|Visitors to the “Banned Blood” table at the University of Louisville were offered this pin to indicate their support for changing the FDA MSM77 policy before going in to the Red Barn donate blood. (Photo by author)|
The student lounge at The Intersection was located across the hall from the room where Red Cross blood drives were held. Brian introduced me to Lindsay and Grace, the two students who had received the activism grant. They told me that a few months earlier, during a lull in a blood drive, a well-intended but insufficiently informed blood drive worker walked into the student lounge and asked if anyone wanted to donate blood. The students politely declined, but the blood drive worker persisted. They were so infuriated by this lack of understanding and respect that they did not want another blood drive on campus. After hearing their story, I explained that I could understand their dismay at the way they had been treated. I also explained that the ban from blood donation was from the FDA, not the Red Cross. I then asked if there was any way they could transform the energy of their anger into energy for positive change. Yes, they could. They began the “Banned Blood” project with other students and set up a table outside the door of the Red Barn every time a blood drive was held to raise awareness of the issue (Figure 1). They created a petition to ask the FDA to have the MSM77 policy abolished and encouraged people to go inside to donate blood. Donors were offered a pin that read, “I donated blood in honor of someone who can’t!” (Figure 2). They met with the local CEO of Red Cross Blood Services who apologized for their mistreatment at the Red Barn and offered cooperation from blood drive coordinators to notify them when blood drives were scheduled. This cooperation went on for two years. By the time Lindsay and Grace graduated, they had collected 253 signatures on the petition and sent a cover letter with the petitions to the chairperson of the FDA Blood Products Advisory Council.
In the fall of 2014, when the LGBTQ program opened up an office on the Health Sciences Campus, medical and public health students picked up where Lindsay and Grace left off by kicking off PRIDE Week with a Red Cross blood drive. Dustin had very personal motivations on the matter. Several years before, his parents were critically injured in a serious auto accident. They both required multiple transfusions of blood to survive. Dustin was so impressed by the willingness of blood donors to help his parents that he started to donate on a regular basis—until he met his husband. In an instant, he went from being a healthy blood donor, to being a healthy blood donor who was banned from donating for life by the MSM77 policy. The blood drive response was so overwhelming that supplies to collect blood ran out. Several hundred more signatures were obtained on the petition sent to the FDA.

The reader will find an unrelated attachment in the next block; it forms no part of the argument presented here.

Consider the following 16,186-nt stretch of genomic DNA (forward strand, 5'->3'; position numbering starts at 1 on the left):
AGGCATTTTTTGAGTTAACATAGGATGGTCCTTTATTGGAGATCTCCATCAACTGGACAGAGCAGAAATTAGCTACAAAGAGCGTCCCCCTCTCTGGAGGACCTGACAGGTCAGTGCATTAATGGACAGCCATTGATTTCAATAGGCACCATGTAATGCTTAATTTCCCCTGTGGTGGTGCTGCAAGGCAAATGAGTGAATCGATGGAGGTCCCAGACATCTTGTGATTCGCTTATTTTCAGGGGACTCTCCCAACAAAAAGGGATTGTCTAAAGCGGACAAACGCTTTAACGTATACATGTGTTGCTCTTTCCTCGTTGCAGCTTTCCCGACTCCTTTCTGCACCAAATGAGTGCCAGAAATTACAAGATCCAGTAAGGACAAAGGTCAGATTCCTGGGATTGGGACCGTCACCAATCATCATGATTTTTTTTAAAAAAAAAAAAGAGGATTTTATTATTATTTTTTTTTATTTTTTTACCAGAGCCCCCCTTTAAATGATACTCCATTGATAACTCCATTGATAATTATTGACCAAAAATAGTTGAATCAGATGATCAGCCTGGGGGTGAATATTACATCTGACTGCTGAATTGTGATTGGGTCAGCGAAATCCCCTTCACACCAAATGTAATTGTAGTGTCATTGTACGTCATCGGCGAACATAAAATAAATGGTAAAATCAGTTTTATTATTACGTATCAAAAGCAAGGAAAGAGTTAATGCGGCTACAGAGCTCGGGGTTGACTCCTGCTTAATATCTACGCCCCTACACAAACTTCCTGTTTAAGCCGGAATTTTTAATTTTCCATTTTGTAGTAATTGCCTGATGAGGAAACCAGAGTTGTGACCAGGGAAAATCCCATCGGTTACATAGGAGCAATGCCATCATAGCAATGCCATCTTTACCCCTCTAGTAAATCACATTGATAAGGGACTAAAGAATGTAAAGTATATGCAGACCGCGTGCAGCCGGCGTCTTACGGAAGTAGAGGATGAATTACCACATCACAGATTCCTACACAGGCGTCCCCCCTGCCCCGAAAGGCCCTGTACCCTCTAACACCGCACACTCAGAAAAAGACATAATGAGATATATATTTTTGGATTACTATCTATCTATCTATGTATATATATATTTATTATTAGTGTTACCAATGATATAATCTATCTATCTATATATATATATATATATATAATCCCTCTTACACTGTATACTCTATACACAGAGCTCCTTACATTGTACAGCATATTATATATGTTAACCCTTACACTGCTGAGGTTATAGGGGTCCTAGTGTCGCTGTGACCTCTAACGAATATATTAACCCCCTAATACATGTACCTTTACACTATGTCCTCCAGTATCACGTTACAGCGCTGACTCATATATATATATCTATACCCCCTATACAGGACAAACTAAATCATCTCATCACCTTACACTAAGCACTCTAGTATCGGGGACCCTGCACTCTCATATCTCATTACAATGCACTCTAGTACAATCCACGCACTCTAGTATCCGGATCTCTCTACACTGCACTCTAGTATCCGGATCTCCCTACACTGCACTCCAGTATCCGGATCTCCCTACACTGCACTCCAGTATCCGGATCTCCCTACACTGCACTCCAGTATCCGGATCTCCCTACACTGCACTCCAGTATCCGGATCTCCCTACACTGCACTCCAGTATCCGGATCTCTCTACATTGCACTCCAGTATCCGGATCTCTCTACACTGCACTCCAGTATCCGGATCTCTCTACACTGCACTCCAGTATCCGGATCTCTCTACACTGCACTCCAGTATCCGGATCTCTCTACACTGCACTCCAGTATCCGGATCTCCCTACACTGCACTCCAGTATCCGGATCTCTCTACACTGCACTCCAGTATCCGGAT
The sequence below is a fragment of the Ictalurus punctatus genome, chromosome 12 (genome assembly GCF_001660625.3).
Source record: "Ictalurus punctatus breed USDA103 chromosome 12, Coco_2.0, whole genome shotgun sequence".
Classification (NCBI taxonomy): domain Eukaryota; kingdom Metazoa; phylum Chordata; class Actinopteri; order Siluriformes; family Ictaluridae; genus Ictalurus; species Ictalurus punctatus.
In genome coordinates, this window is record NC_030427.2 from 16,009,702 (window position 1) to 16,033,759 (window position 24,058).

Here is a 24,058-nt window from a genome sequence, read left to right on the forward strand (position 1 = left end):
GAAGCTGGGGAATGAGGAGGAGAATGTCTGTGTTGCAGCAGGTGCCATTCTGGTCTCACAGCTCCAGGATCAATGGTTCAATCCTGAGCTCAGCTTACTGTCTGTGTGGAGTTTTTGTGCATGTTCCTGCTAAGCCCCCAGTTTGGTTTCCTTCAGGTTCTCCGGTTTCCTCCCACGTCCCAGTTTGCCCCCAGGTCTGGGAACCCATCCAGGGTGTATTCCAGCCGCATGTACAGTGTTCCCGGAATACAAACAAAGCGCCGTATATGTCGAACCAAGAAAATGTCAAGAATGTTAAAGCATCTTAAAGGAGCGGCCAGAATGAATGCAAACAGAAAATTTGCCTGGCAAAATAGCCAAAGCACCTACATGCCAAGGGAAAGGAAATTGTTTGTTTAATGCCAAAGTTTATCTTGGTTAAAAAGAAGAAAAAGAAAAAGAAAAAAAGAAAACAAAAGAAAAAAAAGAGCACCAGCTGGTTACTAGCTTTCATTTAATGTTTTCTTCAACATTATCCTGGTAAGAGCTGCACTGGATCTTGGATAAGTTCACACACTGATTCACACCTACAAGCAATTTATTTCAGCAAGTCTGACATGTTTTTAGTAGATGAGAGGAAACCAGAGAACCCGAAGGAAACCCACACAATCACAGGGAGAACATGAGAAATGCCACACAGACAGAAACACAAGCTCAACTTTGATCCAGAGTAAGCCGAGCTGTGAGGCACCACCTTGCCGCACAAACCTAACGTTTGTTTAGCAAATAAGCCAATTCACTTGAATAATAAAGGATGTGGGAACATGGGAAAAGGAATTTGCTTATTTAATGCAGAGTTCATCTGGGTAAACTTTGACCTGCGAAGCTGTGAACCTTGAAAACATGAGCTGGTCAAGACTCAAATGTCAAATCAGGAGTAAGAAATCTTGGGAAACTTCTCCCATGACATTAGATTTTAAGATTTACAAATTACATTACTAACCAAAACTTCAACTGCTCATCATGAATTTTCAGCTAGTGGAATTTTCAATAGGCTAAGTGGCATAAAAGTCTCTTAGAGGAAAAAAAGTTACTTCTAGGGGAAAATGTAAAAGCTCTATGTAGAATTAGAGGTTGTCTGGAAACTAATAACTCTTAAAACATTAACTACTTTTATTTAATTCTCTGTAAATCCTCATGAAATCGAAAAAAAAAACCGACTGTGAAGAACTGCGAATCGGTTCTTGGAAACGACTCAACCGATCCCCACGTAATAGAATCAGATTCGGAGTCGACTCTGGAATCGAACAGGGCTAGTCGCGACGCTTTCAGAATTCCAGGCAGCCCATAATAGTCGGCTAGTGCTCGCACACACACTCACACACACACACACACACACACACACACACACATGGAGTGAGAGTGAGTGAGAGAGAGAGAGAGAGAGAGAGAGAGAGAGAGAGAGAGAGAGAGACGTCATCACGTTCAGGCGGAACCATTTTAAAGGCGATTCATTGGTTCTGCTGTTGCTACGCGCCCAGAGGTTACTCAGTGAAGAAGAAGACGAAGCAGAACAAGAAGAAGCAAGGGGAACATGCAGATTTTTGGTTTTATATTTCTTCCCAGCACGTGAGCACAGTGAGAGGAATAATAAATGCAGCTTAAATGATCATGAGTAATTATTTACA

On December 23, my phone erupted with several text messages about the news that the FDA had decided to eliminate the lifetime deferral and replace it with a one-year deferral. Some argued that was not enough of a change, while others believed that any change of FDA policy was monumental. The students were ecstatic. Their grassroots effort had contributed to changing FDA policy. The effort did not end. In 2015, public comment was requested by the FDA on the proposed policy change; students and staff at the University of Louisville responded with comments. In December of 2015, the implementation plan for the new policy was released. The following December, the Red Cross became the first organization to receive FDA approval for its plan to implement the new policy. I can still recall the feeling of amazement the first time I went through the health history to find that the MSM77 question had been changed to reflect the new policy—we had contributed to making a difference!
Three years later, we have shared our efforts with other universities. We are still hosting PRIDE Week blood drives and collecting signatures to promote further policy change, anticipating the day when blood donors will be considered on the basis of individual risk rather than sexual orientation. Toward that goal, the Red Cross issued a statement on November 19, 2019 saying: “The Red Cross encourages the Food and Drug Administration (FDA) to consider reducing its deferral time for men who have sex with men from twelve to three months while further options are evaluated for the United States.” By continuing to work together, we can bring about better policy grounded in solid scientific evidence and inspired by fair and appropriate treatment of all people.
GEORGE PANTALOS, Ph.D., FAIMBE, is a cardiovascular explorer. Much of that effort has included the development of surgical devices and procedures. He researches treating heart failure with mechanical devices for adult and pediatric patients. George is a Professor of Cardiovascular and Thoracic Surgery and Biomedical Engineering at the University of Louisville after having held similar appointments at the University of Utah for seventeen years. He has flown forty-five missions on 0-G aircraft conducting NASA-sponsored research and development efforts including blood preservation. He became a volunteer blood donor for the Red Cross forty-two years ago and currently donates platelets in Louisville, KY.